It's no secret that Hamilton-mania has encouraged more New Yorkers to take their apartment searches to Upper Manhattan, or at least stop by to visit landmarks like the Morris Jumel Mansion, where Hamilton himself once resided (and where Lin-Manuel Miranda spent time writing the record-breaking musical.) But he's hardly the only historically significant New Yorker to make their home on the upper end of the island.
"Often I'm taken by a particular building, and then I find out later that someone influential used to live there," says Gerald Couzens, an agent with Bohemia Realty Group, a boutique brokerage specializing in sales and rentals north of 96th Street in neighborhoods like Morningside Heights, Harlem, Washington Heights and Inwood. "In the early days of New York, a lot of affluent people chose to build uptown because it's on a hill, and you could have spectacular views of the Hudson River and the East River. These were true estates at the time."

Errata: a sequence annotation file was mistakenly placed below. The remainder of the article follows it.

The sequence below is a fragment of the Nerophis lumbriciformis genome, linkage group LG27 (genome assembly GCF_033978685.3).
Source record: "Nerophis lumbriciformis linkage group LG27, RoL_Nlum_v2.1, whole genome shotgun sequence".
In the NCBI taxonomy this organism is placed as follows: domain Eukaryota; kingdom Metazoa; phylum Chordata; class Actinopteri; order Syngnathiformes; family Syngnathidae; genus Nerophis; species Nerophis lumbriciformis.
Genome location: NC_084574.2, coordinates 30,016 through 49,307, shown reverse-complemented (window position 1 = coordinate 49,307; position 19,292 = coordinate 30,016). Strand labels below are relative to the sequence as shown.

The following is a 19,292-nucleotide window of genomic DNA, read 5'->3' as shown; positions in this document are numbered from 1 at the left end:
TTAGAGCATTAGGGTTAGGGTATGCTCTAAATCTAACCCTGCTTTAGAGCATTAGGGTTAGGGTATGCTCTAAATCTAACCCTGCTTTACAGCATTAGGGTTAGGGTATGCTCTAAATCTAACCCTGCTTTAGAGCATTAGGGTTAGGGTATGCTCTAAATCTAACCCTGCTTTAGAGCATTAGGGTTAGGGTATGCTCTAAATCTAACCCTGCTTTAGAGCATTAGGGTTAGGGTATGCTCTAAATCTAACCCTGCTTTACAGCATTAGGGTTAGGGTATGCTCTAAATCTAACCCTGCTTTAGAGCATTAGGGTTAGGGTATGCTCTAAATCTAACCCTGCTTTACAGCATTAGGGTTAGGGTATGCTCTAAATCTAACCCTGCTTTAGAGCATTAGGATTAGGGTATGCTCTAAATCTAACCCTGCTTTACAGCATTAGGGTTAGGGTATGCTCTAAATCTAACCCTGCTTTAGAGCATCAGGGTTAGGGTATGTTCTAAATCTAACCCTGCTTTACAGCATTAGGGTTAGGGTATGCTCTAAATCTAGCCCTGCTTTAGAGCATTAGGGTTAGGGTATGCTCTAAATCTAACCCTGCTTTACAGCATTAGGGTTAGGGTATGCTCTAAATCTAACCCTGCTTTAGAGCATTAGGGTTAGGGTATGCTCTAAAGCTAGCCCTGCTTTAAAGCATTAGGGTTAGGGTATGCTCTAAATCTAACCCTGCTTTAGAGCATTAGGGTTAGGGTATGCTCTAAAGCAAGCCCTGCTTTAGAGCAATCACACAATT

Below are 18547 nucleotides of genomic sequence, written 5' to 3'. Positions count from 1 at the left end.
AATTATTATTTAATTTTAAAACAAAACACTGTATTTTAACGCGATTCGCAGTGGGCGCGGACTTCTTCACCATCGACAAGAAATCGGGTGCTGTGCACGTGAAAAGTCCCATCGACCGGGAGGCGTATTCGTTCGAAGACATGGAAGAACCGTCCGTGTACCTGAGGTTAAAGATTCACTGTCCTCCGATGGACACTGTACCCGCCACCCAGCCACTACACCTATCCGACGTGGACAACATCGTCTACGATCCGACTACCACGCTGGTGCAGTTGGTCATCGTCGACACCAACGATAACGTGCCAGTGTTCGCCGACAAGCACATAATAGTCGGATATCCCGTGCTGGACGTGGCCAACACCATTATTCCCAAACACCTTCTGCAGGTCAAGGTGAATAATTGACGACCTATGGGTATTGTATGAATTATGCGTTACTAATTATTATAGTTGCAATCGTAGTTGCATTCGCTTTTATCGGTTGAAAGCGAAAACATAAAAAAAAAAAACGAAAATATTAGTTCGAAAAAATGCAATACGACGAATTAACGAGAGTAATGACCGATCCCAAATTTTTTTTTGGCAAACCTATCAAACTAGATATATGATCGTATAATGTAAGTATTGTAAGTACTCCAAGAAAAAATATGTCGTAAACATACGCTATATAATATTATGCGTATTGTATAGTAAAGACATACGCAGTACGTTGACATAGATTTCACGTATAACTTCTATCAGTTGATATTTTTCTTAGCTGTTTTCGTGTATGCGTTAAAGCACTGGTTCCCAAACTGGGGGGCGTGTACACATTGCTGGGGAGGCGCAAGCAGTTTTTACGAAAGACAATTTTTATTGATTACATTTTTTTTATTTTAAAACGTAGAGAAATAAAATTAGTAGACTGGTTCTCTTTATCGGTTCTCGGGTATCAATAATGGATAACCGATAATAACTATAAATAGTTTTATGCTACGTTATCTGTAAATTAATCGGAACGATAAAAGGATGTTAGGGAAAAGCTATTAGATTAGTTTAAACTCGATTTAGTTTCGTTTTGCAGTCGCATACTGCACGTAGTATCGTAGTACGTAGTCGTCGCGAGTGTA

In addition to the well-known figures of the Harlem Renaissance like Duke Ellington, Zora Neale Hurston, and Billie Holiday—and 2016 notables like Miranda, comedian Leslie Jones, and author Junot Diaz—even more of New York's most notable residents lived uptown.
Below, agents from Bohemia Realty Group dish on five of the most bold-faced names to grace the city's uppermost neighborhoods:
Before he headed west to break big on the silver screen, Humphrey Bogart was a born and bred native of Manhattan Valley. "Humphrey Bogart lived at 245 West 103rd Street from the time he was born in 1899, up until the 1920s," says Bohemia Realty Group agent Agueda Ramirez. He even attended the prestigious Trinity School nearby.
"When he lived there, the building was a single family home—his father used the ground floor as a business, and the upper floors were where the family lived," Ramirez explains. Since then, the building has been acquired by NYCHA and divided into four single-family homes as housing for the elderly.